The plane was flying from Camp Pendleton in California, on its way to Sand Point Naval Station, when it flew straight into a blizzard. Leslie Simmons, of Kalama, was fresh out of boot camp, on his way home for Christmas. His sister, Carolyn Pope, was only a girl when her family heard the plane was missing.
I remember the day that my father and mother first heard the news. I had never seen my father cry until then, said Pope. Tears streamed down his face.
It took nearly eight months to find the plane on the South Tahoma glacier of Mount Rainier.
Conditions were so severe on the glacier, the plane and the bodies could not be retrieved.
32 grieving families needed a place to come together and remember their loved ones, so they placed a memorial on Mt. Rainier, in view of the South Tahoma glacier.
They visited the memorial every year, until 1990, when flooding washed out the roads leading to the memorial.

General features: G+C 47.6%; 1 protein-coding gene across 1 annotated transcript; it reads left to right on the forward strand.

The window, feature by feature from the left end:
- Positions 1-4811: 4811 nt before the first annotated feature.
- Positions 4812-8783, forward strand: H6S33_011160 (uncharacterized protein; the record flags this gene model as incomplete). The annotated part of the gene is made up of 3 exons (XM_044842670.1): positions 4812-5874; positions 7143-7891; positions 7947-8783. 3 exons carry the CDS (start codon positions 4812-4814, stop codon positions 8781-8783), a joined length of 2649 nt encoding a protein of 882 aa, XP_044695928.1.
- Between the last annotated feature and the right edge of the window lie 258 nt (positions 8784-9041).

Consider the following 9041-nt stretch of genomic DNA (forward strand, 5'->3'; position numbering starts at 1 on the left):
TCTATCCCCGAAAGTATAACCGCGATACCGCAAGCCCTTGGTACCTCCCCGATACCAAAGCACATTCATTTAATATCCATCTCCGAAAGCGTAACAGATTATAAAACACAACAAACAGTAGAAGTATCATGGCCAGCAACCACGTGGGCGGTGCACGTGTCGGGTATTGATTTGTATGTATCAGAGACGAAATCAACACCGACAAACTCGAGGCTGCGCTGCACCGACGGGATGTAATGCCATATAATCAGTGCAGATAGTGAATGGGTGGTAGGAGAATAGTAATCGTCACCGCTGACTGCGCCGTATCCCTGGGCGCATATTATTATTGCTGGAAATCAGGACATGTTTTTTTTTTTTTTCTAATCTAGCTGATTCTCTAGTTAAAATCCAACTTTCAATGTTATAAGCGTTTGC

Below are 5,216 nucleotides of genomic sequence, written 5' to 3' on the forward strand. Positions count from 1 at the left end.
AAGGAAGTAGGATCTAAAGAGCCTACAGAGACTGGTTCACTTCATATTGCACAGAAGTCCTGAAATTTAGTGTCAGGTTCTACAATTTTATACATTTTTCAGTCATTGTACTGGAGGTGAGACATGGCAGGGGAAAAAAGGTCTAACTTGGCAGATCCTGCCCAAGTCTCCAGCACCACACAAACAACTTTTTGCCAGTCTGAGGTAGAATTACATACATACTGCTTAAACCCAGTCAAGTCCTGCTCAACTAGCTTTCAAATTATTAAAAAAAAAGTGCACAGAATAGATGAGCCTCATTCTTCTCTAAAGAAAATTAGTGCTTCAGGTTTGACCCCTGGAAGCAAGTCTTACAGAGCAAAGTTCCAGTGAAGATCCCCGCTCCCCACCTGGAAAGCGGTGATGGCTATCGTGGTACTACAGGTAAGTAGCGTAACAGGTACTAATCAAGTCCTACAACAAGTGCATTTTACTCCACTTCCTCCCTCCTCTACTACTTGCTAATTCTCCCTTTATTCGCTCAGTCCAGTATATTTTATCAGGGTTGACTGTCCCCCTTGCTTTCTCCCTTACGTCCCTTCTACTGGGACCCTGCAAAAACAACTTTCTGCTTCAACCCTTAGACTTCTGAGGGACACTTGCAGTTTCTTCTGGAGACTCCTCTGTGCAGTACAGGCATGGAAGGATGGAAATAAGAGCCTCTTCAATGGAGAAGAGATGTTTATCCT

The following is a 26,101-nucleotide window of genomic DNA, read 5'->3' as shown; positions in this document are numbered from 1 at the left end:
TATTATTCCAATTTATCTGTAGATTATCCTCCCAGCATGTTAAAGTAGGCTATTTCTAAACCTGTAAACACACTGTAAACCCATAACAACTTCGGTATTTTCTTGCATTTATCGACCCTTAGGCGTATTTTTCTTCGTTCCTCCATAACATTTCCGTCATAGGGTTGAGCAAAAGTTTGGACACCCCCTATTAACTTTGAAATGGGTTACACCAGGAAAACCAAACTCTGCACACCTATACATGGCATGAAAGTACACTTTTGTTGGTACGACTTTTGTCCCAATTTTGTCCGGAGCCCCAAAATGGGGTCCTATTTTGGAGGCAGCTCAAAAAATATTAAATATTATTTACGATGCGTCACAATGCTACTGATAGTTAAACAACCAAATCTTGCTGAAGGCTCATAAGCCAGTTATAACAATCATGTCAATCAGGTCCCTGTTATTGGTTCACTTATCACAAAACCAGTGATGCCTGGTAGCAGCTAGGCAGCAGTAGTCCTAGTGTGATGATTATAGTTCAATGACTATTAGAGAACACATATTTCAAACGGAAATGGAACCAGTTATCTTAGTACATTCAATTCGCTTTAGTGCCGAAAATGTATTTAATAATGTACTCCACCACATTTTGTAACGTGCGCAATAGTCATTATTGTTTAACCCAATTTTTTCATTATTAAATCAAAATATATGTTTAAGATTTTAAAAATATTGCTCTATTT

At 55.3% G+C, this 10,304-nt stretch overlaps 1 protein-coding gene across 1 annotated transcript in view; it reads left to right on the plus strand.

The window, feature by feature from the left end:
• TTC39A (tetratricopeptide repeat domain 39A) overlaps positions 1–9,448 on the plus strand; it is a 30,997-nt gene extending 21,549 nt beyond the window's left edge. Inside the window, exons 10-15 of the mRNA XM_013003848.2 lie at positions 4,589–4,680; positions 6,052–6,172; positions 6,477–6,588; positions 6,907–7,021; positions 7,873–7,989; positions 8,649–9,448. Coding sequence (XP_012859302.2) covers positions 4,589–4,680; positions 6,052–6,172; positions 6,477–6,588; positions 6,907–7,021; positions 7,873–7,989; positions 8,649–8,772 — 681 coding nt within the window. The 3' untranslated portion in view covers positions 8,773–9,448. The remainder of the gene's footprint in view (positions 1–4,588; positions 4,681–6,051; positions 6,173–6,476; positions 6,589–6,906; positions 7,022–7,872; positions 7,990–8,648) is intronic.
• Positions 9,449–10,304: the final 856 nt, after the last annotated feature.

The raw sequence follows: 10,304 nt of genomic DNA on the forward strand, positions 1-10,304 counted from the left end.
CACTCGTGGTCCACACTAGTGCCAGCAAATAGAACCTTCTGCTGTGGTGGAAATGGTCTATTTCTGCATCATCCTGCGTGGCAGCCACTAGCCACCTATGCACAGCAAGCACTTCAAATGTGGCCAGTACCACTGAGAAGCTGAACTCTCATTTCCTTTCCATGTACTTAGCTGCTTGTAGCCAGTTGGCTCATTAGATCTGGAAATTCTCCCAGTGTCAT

To get to the memorial today, you have to hike almost 4 miles each way over difficult terrain. Its become almost impossible for families to visit.
Thats why Northwest veterans have come to the rescue. They share a bond with the men on that glacier because they, too, are Marines.
The Mount Rainier detatchment collected donations and organized volunteers to place a new memorial to the 32 Marines in an Enumclaw park.
They held a dedication ceremony to honor the fallen Marines and unveil the new memorial.
Marines earn their title by giving blood, sweat, and life, said a speaker at the ceremony. Its a title that once you earn it, you own it forever.
The Marines who died on the mountainside 53 years ago are still honored and remembered today, thanks to local veterans who never forget a fellow Marine.
If you would like to visit the memorial, click here for a Yahoo map of the location in Enumclaw.